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Elise Pearlstine, 2006. Skin treatments using essential oils. AromaScents Journal Vol. 36(Winter).

Skin treatments using essential oils

Skin problems may often indicate deeper conditions such as toxins in the blood, hormonal imbalance, nervous or emotional problems (Lawless 1995) and improper diet (Ryman1991). Essential oils may be particularly effective on skin problems since they work on a variety of levels. They may act to restore a better frame of mind, to calm emotions or to remove a variety of toxins. The antimicrobial action of essential oils is also helpful is dealing with problems of the skin. Some skin conditions that seem especially amenable to the use of essential oils are eczema, herpes and fungal infections (Buckle 2003).

To investigate the efficacy of essential oils on a variety of skin-related problems, I researched methodologies of several aromatherapists with long-term experience and looked for similiarities in treatment as well as basic essential oil components such as terpenes or alcohols that might be commonly used to treat conditions even if particular essential oils varied. These were compared with clinical trials that tested the effectiveness of treatments on selected skin conditions. For the following discussion there are two tables, Table 1 includes traditionally recommended essential oil treatments and the essential oil components. Table 2 includes the essential oils used in clinical trials along with their main components.

Skin health and appearance

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This is the most general category and is also the one most affected by other problems such as diet, mental condition and hygiene habits. In this case, traditional aromatherapy treatments may include a mixture of anti-microbial, oil control, uplifting, and nourishing treatments. Both Ryman (1991) and Schnaubelt (1999) recommend general improvements to the diet and cleansing of the system to assist in skin health. I include discussions of acne, hair loss and eczema in this category.

Acne is generally caused by a build up of oils on the skin. Skin with acne benefits from calendula, chamomile, juniper, lavender, mint, myrrh, myrtle, neroli, palmarosa, patchouli, petitgrain and tea tree (Ryman 1991). Care should also be used with carriers oils; they should not be heavy or greasy so that they exacerbate the problem. Schnaubelt (1999) recommends peppermint internally, perhaps as a tea rather than the essential oils, to stimulate release of toxins by the liver and then thyme linalool. Lavender, Melaleuca, and tea tree oils on the skin will help clean the skin and stimulate the formation of new, healthy skin. This treatment should be supplemented with a good diet and avoidance of dairy and pesticide or hormone treated foods.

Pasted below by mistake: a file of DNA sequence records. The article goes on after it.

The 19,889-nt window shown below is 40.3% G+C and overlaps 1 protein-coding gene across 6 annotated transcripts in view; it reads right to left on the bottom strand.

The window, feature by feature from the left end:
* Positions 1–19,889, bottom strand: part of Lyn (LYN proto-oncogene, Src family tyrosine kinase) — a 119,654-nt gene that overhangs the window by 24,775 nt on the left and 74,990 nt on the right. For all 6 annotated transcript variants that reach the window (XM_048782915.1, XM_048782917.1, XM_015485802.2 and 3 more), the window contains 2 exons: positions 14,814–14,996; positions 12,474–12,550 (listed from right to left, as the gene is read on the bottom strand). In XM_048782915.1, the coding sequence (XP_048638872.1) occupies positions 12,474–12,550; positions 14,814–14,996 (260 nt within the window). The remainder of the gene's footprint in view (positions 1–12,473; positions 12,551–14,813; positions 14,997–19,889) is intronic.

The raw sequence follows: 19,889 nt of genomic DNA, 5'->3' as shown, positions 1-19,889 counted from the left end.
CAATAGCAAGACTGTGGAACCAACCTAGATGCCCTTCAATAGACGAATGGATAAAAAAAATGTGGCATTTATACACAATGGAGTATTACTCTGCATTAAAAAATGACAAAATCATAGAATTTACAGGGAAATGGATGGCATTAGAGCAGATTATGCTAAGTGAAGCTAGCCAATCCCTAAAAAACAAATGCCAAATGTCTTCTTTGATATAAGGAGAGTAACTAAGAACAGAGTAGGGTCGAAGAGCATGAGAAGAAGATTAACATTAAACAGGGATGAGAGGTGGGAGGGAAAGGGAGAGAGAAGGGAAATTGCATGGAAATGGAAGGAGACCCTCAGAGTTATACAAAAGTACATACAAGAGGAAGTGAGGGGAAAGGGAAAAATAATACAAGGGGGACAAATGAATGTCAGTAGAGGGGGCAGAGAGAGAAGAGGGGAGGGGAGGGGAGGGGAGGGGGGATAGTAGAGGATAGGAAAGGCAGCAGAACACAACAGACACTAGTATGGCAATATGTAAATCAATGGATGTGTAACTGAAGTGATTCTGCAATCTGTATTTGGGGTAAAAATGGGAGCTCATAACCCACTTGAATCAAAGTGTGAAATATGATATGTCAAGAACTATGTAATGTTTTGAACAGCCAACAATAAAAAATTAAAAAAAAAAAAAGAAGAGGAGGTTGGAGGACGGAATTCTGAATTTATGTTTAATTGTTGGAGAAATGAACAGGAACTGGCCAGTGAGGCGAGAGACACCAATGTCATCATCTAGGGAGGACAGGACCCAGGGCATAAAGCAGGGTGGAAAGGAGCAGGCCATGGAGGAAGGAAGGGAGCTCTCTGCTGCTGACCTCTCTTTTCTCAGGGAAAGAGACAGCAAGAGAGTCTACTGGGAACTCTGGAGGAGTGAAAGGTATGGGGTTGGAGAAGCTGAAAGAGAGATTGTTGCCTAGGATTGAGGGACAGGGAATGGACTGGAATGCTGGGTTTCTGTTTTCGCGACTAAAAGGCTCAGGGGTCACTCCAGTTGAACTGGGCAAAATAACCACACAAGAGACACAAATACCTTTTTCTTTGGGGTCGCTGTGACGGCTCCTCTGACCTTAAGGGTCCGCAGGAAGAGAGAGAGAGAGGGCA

Hair loss (alopecia) may be due to aging, a variety of physical conditions, and autoimmune diseases such as alopecia areata. Recommendations for all types of alopecia include clary sage (Ryman 1991), thyme, rosemary, lavender, carrot and sage (Worwood 1991). Most of these essential oils contain esters that are cell regenerating and that relax the nervous system (Watson). They are also gentle. In a specific clinical study of alopecia areata 86 patients were divided into two groups. The control group massaged their scalps with carrier oils while the active group used thyme, rosemary, lavender and cedarwood in a carrier oil. There was a significant improvement (44% of patients in active group vs. 15% in control) based on evaluation by blind observers using photographs (Hay et al. 1998). The practitioners chose the essential oils based on anecdotal evidence for 100 years and through their practice. A trained aromatherapist was part of the study team and this study probably provided the best clinical trial to aromatherapy practices.

For eczema, practitioners recommend benzoin, cedarwood, chamomile, geranium, juniper, orange, oregano, patchouli, rose, clary sage and sandalwood. These are oils that also work on stress and fatigue (Ryman 1991). Chamomile (both types), eases the inflammation that accompanies eczema while lavender can be used to help in healing and regeneration (Buckle 2003). A clinical trial of childhood atopic eczema used random trial with eight children and their working mothers. The treatment included counseling and a massage with essential oils in addition to normal medical treatment. The children were massaged by a therapist weekly and by their mother every day. Oils were chosen by the mothers and included sweet marjoram, frankincense, German chamomile, myrrh, thyme, benzoin, spike lavender and Litsea cubeba. The oils were chosen simply because they are often used in aromatherapy and the mother's chose an essential oil based on personal preference. The control group received counseling and massage without essential oils. The evaluation of progress in treatment of the eczema used day-time irritation scores and night-time disturbance scores plus evaluation by the therapist, a practitioner and the mother. There was no significant difference with essential oils vs. regular massage. In fact, there may have been a deterioration after the second eight weeks, perhaps due to adverse reaction. (Anderson et al. 2000). Some of the oils contain skin irritants and may have contributed to the lack of improvement. This study is an illustration of the importance of evidence-based aromatherapy over anecdotal which allows us to understand the efficacy of particular constituent properties and gives us unbiased clinical trials (Pearlstine 2006).